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Drug Delivery to the Lung FREE TO VIEW

Charles H. Hobbs, DVM
Chest. 2003;123(1):316-317. doi:10.1378/chest.123.1.316
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by Hans Bisgaard, Chris O’Callaghan, Gerald C. Smaldone, eds. New York: Marcel Dekker, 2002, 511 pp; $175

A large effort is currently underway to improve methods of delivering drugs to the respiratory tract for the treatment of pulmonary diseases and for systemic therapy. The multi-authored text reviewed here is No. 162 of the series of monographs entitled “Lung Biology in Health and Disease.” The authors are all experts in their own areas of aerosol characterization, device development, drug formulation, and patient compliance. The preface states that the book is intended to communicate “recent advances in the understanding of lung dose and major innovations in the device technology,” for “clinicians, nurses, and respiratory therapists interested in the role of aerosol delivery for optimal management of lung diseases.”

The book has 14 chapters, starting with a brief and interesting history of inhaled drug delivery and covering numerous topics related to drug delivery to the respiratory tract. Three chapters relate to the basic principles of particle behavior and sizing, the influence of structure and function of the respiratory tract on aerosol deposition, and in vitro characterization of aerosols. These chapters provide excellent background on the physical parameters of particles that influence their deposition in various regions of the human respiratory tract. Three more chapters discuss factors that affect clinical outcome, the measurement of the amount of materials deposited in the respiratory tract, and strategies for targeting specific regions in the respiratory tract. The final six chapters discuss devices such as nebulizers, metered-dose inhalers, and dry powder inhalers, which are currently used or being developed to deliver drug aerosols to the respiratory tract. The final chapter addresses compliance with therapies used to treat asthma.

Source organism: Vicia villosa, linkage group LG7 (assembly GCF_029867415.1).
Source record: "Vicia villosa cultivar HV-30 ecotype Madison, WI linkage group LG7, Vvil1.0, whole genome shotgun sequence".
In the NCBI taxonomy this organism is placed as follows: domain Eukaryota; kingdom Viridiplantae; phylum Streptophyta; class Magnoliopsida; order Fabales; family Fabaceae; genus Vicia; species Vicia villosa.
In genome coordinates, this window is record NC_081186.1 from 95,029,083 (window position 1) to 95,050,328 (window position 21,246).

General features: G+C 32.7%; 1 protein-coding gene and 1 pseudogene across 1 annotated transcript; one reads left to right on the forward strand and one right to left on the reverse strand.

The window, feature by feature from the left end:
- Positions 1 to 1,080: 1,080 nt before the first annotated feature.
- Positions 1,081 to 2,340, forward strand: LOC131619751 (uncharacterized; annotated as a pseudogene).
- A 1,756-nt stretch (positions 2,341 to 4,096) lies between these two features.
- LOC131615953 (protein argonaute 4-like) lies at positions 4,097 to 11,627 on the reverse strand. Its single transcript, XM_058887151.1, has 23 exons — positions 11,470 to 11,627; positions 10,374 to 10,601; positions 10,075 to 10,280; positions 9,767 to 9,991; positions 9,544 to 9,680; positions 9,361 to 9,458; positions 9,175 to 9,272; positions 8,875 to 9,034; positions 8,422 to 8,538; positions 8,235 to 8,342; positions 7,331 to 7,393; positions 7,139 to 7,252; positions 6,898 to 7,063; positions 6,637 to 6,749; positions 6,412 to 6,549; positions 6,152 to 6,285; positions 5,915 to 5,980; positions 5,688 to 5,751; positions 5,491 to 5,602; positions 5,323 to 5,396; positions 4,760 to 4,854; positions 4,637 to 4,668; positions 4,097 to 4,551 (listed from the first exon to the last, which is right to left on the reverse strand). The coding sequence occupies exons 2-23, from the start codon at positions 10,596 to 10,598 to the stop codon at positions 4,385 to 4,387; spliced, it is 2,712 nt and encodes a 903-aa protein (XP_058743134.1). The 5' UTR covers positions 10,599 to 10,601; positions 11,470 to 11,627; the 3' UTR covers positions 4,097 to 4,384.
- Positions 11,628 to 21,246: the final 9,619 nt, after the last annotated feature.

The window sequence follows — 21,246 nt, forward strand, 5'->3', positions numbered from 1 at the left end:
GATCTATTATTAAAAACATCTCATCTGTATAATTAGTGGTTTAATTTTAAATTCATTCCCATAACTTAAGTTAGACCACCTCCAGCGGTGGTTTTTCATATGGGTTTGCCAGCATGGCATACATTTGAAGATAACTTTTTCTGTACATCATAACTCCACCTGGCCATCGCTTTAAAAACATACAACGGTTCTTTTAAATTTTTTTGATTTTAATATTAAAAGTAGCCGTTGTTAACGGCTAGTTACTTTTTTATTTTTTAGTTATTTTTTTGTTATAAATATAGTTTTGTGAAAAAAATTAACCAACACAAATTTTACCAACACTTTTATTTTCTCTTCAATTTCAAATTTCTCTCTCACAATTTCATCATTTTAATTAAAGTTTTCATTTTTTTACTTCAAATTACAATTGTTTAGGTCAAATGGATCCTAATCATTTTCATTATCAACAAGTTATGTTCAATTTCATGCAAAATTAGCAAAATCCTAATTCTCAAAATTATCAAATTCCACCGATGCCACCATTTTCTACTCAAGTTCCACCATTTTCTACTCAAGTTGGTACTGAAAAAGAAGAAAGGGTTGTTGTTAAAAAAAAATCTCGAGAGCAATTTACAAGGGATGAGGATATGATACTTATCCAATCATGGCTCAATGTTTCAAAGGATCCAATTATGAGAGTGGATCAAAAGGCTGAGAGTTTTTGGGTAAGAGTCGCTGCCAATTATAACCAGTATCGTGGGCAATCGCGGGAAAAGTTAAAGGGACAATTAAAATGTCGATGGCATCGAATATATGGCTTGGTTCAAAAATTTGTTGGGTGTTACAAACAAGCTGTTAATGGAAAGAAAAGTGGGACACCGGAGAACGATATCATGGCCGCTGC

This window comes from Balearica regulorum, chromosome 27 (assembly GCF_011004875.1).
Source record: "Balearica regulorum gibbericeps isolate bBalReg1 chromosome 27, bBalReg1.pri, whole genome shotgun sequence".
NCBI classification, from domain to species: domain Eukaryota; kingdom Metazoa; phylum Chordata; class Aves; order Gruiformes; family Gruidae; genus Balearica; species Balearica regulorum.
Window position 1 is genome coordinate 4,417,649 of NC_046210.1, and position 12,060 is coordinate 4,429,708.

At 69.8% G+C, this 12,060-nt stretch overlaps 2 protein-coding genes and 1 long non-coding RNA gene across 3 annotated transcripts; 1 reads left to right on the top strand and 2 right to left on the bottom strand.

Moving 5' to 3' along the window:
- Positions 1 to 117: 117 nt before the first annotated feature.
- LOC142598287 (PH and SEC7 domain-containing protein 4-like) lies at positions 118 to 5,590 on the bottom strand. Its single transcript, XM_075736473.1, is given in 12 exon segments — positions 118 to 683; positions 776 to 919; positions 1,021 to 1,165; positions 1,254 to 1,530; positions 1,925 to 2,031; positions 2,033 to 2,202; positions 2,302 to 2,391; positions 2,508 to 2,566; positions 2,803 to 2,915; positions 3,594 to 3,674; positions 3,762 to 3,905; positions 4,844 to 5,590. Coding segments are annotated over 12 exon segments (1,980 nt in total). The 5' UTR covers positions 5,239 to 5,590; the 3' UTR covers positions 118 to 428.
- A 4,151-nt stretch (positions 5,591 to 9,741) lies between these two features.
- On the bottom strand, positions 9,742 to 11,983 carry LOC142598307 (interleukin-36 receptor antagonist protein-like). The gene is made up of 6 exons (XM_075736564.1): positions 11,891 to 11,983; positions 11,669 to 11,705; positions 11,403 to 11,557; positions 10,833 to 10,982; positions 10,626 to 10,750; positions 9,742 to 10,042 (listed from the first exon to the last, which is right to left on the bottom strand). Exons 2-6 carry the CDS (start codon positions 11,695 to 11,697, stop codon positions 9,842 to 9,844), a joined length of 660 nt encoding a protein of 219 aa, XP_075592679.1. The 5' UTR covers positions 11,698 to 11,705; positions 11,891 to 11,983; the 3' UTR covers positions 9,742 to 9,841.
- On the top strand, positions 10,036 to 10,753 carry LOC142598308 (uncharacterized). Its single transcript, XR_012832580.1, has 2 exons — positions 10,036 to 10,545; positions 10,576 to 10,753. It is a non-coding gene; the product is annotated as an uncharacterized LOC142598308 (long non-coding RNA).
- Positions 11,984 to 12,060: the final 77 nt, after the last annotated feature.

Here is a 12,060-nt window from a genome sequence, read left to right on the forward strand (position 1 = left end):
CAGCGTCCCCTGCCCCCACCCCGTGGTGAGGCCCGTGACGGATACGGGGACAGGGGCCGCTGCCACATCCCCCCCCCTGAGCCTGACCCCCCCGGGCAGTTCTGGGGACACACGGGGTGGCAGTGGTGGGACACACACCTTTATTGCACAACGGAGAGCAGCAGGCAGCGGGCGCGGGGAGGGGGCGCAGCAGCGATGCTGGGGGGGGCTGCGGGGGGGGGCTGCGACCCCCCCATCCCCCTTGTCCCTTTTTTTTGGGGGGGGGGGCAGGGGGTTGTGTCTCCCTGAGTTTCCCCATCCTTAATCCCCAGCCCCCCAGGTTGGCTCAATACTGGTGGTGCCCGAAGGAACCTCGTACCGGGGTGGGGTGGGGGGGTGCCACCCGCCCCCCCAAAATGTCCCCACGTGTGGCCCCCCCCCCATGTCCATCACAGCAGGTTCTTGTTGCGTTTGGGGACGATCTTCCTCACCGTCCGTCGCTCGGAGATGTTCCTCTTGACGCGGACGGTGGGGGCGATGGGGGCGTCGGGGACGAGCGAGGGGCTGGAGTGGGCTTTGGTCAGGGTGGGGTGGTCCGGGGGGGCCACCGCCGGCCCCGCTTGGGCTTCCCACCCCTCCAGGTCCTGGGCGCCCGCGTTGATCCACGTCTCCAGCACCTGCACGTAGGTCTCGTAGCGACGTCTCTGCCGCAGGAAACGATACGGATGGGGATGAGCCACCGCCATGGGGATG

Each chapter is well written and very detailed. Frankly, the book may be more detailed than many clinicians, nurses, and respiratory therapists would want. The only detraction is that, in many chapters, the text and the figure legends do not always match. This could lead to confusion, especially if a reader does not have sufficient background to know that the text reads one way and the figure may say the opposite. However, in general, the book is an excellent and detailed reference for those with a high interest in the development of drugs for aerosol delivery.




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